“Zis your first time in Russia?” asked the woman behind border control at Moscow’s Domodedovo Airport. She seemed grimly official and looked like she had not smiled since 1989. I nodded and passed my passport through the narrow gap. The thin-lipped security officer took it without comment, scrutinising my visa and immigration card as if expecting to find microfilm. Eventually she looked up and studied my face again. I kept it as neutral as possible. Looking cheerful was not the correct thing at passport control in Russia - it was a sign of something to hide.
“I vill ask again. Is zis first time in Russia?”
Under the woman's steely gaze I cracked. My mouth formed into a nervous smile. “Yes… and it's hot.”
I was referring to the heat wave. It was thirty-nine degrees Celsius in the shade, and reports of drunken vagabonds throwing themselves into the city’s fountains to cool off were beginning to hit the British press because some had drowned.
The customs official seemed not to understand. Her eyes narrowed a fraction. “Hot? What you mean...hot…?”
Around me, my fellow passengers averted their gaze. Swallowing hard, I gripped the metal bar in front to
“The weather is hot...” I stammered. “Moscow is hot.”
Time seemed to stand still. The woman stared without blinking.
Finally she spoke. “Yes, I think I see...Moscow is hot.” She stamped my passport and ushered me through. I had infiltrated Russia but it had been a close shave.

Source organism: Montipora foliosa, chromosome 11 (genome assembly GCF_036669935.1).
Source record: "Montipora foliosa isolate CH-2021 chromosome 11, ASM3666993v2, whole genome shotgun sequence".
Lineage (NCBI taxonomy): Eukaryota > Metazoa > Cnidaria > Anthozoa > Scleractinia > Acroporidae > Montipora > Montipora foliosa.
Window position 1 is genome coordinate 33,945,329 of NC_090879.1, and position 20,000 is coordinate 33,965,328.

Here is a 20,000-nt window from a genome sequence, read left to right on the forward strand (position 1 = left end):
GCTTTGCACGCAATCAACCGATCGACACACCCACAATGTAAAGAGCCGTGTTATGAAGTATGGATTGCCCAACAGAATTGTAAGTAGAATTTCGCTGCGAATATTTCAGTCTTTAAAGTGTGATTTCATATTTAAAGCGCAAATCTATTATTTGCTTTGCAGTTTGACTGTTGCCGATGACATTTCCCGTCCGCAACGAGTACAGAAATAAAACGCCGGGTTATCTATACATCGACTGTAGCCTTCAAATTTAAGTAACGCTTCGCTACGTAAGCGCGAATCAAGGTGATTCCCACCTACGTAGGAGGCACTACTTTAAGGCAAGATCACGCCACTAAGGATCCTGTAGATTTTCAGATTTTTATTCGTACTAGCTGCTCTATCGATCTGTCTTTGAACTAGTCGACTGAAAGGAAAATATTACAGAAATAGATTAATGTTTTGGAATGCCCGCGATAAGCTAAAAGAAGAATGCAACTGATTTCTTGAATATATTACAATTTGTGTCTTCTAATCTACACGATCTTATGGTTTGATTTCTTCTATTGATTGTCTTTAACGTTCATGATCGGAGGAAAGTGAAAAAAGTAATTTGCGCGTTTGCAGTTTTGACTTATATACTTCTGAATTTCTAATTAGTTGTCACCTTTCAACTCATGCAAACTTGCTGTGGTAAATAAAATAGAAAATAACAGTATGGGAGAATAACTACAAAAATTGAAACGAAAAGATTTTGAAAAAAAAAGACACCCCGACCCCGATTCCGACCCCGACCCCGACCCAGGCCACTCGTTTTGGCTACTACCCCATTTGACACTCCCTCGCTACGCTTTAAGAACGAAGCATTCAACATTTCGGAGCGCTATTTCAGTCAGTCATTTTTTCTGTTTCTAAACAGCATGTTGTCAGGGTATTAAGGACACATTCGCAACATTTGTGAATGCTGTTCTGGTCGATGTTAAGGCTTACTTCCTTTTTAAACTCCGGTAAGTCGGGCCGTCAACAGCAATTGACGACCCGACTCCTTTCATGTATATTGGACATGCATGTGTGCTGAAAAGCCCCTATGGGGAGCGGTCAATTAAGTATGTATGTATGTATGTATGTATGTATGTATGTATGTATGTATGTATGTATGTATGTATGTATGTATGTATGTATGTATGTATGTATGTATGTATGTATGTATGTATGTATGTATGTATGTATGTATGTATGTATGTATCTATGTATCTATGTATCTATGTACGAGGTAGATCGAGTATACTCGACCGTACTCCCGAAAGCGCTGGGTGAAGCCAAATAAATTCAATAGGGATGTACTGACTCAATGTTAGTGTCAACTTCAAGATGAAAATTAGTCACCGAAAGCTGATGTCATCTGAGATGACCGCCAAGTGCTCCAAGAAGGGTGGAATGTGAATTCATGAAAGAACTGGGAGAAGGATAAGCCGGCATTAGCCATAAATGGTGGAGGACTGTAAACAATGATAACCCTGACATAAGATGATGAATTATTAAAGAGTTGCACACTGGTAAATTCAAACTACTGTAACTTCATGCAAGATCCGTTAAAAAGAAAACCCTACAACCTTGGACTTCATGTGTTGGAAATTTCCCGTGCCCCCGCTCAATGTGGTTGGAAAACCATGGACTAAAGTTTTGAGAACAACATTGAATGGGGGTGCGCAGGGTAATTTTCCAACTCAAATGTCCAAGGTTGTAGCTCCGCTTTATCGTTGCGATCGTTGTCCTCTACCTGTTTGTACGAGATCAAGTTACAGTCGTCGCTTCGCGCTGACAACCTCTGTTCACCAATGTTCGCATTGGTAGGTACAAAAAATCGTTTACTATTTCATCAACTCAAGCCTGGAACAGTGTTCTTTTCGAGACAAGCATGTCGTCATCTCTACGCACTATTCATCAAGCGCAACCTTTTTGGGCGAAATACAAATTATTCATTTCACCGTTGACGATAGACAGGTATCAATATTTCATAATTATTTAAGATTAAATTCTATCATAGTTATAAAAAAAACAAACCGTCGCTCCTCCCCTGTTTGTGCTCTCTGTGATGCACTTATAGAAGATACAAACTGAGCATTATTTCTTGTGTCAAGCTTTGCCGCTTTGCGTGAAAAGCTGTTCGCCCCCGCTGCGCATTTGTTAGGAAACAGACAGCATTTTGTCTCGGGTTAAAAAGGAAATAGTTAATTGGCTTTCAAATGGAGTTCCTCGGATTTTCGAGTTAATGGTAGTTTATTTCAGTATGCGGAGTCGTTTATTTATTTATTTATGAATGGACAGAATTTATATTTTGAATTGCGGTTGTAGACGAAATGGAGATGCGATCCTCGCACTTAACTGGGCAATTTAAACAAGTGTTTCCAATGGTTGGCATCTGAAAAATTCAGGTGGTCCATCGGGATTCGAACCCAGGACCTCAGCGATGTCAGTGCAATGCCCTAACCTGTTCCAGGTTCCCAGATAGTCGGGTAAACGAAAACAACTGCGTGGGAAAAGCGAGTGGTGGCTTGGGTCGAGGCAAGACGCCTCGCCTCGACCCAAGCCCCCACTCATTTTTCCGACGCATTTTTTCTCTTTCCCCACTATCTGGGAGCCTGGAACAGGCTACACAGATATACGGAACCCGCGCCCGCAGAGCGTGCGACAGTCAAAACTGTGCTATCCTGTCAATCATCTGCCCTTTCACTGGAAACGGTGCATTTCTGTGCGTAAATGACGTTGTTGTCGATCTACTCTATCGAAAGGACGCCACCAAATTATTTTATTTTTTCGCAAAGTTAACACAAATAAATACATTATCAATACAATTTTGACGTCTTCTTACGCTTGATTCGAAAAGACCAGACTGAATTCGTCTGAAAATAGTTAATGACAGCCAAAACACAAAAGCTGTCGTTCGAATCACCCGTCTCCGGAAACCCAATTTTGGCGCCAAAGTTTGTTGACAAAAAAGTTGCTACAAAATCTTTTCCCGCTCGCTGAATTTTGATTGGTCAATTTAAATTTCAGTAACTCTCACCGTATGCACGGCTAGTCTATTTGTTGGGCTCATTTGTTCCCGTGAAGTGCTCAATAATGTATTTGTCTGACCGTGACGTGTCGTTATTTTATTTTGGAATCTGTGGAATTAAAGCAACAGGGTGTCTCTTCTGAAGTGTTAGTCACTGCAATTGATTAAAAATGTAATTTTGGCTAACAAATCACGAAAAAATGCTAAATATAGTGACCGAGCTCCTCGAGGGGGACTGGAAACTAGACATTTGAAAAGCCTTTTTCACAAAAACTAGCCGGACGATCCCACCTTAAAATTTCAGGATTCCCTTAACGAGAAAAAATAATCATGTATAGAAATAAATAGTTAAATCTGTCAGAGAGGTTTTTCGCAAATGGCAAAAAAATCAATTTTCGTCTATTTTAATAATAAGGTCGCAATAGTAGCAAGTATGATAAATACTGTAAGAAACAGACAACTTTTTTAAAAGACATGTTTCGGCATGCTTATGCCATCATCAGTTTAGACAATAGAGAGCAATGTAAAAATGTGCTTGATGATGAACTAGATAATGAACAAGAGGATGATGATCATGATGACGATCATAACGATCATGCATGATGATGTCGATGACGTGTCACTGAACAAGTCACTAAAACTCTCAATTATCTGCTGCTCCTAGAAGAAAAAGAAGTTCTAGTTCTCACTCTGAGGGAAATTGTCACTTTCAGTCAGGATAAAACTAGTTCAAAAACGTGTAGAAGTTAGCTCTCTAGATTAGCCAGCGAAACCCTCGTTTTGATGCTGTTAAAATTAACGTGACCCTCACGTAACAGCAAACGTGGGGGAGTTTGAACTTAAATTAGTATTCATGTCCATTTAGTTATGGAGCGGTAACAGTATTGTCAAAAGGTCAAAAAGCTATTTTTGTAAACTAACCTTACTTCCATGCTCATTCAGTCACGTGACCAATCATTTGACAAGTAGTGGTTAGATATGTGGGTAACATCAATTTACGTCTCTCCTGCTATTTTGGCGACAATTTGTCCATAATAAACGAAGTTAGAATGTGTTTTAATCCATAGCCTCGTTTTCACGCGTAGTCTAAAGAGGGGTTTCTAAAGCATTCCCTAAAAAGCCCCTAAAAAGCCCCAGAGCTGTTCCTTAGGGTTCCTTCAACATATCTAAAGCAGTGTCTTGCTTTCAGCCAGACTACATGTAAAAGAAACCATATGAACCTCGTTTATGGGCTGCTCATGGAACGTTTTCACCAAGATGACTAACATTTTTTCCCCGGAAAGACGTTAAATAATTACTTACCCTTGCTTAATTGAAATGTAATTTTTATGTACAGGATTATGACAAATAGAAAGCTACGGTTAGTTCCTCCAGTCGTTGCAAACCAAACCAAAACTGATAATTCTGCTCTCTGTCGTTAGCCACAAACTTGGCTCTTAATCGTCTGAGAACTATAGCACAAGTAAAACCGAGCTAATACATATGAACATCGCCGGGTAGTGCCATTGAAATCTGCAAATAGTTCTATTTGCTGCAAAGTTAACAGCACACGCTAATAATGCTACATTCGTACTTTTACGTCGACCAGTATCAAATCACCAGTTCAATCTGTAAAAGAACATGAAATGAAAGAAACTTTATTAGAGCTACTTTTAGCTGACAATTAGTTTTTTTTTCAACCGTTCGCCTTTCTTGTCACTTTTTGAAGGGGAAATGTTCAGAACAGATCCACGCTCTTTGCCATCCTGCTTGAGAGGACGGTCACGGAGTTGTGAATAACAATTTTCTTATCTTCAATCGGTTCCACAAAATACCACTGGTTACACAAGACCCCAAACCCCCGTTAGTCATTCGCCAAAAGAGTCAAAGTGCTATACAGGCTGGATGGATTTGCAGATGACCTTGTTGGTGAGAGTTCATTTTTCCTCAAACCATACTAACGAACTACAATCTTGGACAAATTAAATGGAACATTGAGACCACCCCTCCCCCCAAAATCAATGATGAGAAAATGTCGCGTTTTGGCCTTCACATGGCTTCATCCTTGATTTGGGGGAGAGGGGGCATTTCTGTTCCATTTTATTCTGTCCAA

1. The Quest Begins in Snowy Latvia
Interesting fact: The national airline of Latvia, Air Baltic, does not serve curry
“Why do you want to go to Russia in February?” said Phil as he put his pint down. “All you’ll see are turnips and tractors. And it’ll be freezing.”
Phil and I had been friends since university. In the decade and a half since leaving those days behind, we’d both become teachers and got married. Not to each other. But we still found time to meet for a few pints on a Thursday night. I shook my head in resignation. “For a start, Latvia is not Russia. And anyway, it’s meant to be nice.”
“Latvia! That’s even worse.” Phil barked. “Who goes to Latvia for their holidays? What’s wrong with Barcelona or Paris? Latvia will be grey and full of concrete. Arms dealers will mug you and sex traffickers will hound you. You’ll queue ten hours to get a loaf of bread.”
I took a sip of my lager and smiled. “Phil, you’re describing Eastern Europe from thirty years ago. Latvia is modern. It’s been an independent country for about twenty years. It’s part of the EU for God’s sake. Why wouldn’t I want to go there?”
“Err what about the language?” said Phil bluntly. “Can you speak Russian or Latvian or whatever the hell they speak over there? And what about hotels? They’ll all be bugged. You’ll get arrested by the KGB!” Phil laughed at his own mirth. “What about Angela? What does she think about going to Russia in the middle of winter?”
My shoulders slumped. Phil had hit upon the only real obstacle in my plan, namely my wife. Not that Angela would have anything against Latvia, but I knew it would be a tall order to convince her to go in the depths of a February winter.
“She doesn’t know, does she?” said Phil grinning an evil grin. “She has no idea of your mad plan to go turnip-spotting in Russia? You’re an idiot! I can’t wait to find out what she says!”